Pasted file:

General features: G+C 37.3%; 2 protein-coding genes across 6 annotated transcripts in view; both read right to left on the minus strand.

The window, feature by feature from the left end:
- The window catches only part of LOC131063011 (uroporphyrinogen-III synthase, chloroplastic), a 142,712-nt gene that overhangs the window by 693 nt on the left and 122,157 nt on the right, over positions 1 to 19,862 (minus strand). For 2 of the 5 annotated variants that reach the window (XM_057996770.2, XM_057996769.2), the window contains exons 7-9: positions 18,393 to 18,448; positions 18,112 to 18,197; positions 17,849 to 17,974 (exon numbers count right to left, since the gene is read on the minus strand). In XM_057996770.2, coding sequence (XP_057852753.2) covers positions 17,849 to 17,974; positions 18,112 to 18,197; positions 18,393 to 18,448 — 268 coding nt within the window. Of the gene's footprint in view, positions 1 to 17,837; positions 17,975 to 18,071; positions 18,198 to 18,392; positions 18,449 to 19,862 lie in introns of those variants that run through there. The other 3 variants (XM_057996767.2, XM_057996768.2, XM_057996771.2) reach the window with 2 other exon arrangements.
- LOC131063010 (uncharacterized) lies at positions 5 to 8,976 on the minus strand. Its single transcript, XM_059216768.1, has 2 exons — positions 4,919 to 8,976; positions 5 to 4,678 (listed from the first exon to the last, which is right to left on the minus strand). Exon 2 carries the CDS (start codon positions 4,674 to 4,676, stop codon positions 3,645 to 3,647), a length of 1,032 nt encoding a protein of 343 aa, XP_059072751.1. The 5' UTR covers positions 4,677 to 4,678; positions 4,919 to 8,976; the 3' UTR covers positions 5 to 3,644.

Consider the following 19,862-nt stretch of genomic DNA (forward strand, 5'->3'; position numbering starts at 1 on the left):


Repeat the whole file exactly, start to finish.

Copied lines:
General features: G+C 37.3%; 2 protein-coding genes across 6 annotated transcripts in view; both read right to left on the minus strand.

The window, feature by feature from the left end:
- The window catches only part of LOC131063011 (uroporphyrinogen-III synthase, chloroplastic), a 142,712-nt gene that overhangs the window by 693 nt on the left and 122,157 nt on the right, over positions 1 to 19,862 (minus strand). For 2 of the 5 annotated variants that reach the window (XM_057996770.2, XM_057996769.2), the window contains exons 7-9: positions 18,393 to 18,448; positions 18,112 to 18,197; positions 17,849 to 17,974 (exon numbers count right to left, since the gene is read on the minus strand). In XM_057996770.2, coding sequence (XP_057852753.2) covers positions 17,849 to 17,974; positions 18,112 to 18,197; positions 18,393 to 18,448 — 268 coding nt within the window. Of the gene's footprint in view, positions 1 to 17,837; positions 17,975 to 18,071; positions 18,198 to 18,392; positions 18,449 to 19,862 lie in introns of those variants that run through there. The other 3 variants (XM_057996767.2, XM_057996768.2, XM_057996771.2) reach the window with 2 other exon arrangements.
- LOC131063010 (uncharacterized) lies at positions 5 to 8,976 on the minus strand. Its single transcript, XM_059216768.1, has 2 exons — positions 4,919 to 8,976; positions 5 to 4,678 (listed from the first exon to the last, which is right to left on the minus strand). Exon 2 carries the CDS (start codon positions 4,674 to 4,676, stop codon positions 3,645 to 3,647), a length of 1,032 nt encoding a protein of 343 aa, XP_059072751.1. The 5' UTR covers positions 4,677 to 4,678; positions 4,919 to 8,976; the 3' UTR covers positions 5 to 3,644.

Consider the following 19,862-nt stretch of genomic DNA (forward strand, 5'->3'; position numbering starts at 1 on the left):